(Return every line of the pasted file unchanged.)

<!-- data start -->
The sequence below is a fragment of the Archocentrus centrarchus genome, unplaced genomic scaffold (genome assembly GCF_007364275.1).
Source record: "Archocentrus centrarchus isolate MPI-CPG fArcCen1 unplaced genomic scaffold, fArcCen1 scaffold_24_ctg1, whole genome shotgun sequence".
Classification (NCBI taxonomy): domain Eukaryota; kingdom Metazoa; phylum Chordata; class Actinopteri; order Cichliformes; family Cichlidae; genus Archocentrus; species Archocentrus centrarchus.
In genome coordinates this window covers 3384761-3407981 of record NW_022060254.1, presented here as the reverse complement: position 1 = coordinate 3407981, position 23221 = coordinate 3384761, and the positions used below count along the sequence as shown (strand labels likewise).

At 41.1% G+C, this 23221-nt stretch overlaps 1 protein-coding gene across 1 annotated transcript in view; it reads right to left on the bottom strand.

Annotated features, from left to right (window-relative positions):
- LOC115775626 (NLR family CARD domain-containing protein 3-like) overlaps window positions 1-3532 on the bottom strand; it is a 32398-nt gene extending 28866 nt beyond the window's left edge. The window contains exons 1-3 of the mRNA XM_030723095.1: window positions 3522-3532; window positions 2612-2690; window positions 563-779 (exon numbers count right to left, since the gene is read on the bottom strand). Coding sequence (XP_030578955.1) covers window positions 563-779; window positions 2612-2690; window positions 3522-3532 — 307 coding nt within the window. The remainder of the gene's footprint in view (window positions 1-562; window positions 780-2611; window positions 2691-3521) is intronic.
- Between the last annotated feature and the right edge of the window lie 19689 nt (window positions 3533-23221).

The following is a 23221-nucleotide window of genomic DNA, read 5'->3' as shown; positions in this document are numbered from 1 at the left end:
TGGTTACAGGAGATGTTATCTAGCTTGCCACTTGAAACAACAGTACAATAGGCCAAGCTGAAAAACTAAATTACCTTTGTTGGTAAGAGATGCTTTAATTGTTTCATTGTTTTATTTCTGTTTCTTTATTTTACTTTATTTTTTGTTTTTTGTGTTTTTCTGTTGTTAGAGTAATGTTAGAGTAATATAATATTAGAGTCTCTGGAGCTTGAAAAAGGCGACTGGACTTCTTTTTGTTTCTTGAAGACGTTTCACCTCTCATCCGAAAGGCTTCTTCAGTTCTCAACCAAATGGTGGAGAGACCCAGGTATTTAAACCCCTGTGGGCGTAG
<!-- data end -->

The sequence below is a fragment of the Archocentrus centrarchus genome, unplaced genomic scaffold (genome assembly GCF_007364275.1).
Source record: "Archocentrus centrarchus isolate MPI-CPG fArcCen1 unplaced genomic scaffold, fArcCen1 scaffold_24_ctg1, whole genome shotgun sequence".
Classification (NCBI taxonomy): domain Eukaryota; kingdom Metazoa; phylum Chordata; class Actinopteri; order Cichliformes; family Cichlidae; genus Archocentrus; species Archocentrus centrarchus.
In genome coordinates this window covers 3384761-3407981 of record NW_022060254.1, presented here as the reverse complement: position 1 = coordinate 3407981, position 23221 = coordinate 3384761, and the positions used below count along the sequence as shown (strand labels likewise).

At 41.1% G+C, this 23221-nt stretch overlaps 1 protein-coding gene across 1 annotated transcript in view; it reads right to left on the bottom strand.

Annotated features, from left to right (window-relative positions):
- LOC115775626 (NLR family CARD domain-containing protein 3-like) overlaps window positions 1-3532 on the bottom strand; it is a 32398-nt gene extending 28866 nt beyond the window's left edge. The window contains exons 1-3 of the mRNA XM_030723095.1: window positions 3522-3532; window positions 2612-2690; window positions 563-779 (exon numbers count right to left, since the gene is read on the bottom strand). Coding sequence (XP_030578955.1) covers window positions 563-779; window positions 2612-2690; window positions 3522-3532 — 307 coding nt within the window. The remainder of the gene's footprint in view (window positions 1-562; window positions 780-2611; window positions 2691-3521) is intronic.
- Between the last annotated feature and the right edge of the window lie 19689 nt (window positions 3533-23221).

The following is a 23221-nucleotide window of genomic DNA, read 5'->3' as shown; positions in this document are numbered from 1 at the left end:
TGGTTACAGGAGATGTTATCTAGCTTGCCACTTGAAACAACAGTACAATAGGCCAAGCTGAAAAACTAAATTACCTTTGTTGGTAAGAGATGCTTTAATTGTTTCATTGTTTTATTTCTGTTTCTTTATTTTACTTTATTTTTTGTTTTTTGTGTTTTTCTGTTGTTAGAGTAATGTTAGAGTAATATAATATTAGAGTCTCTGGAGCTTGAAAAAGGCGACTGGACTTCTTTTTGTTTCTTGAAGACGTTTCACCTCTCATCCGAAAGGCTTCTTCAGTTCTCAACCAAATGGTGGAGAGACCCAGGTATTTAAACCCCTGTGGGCGTAG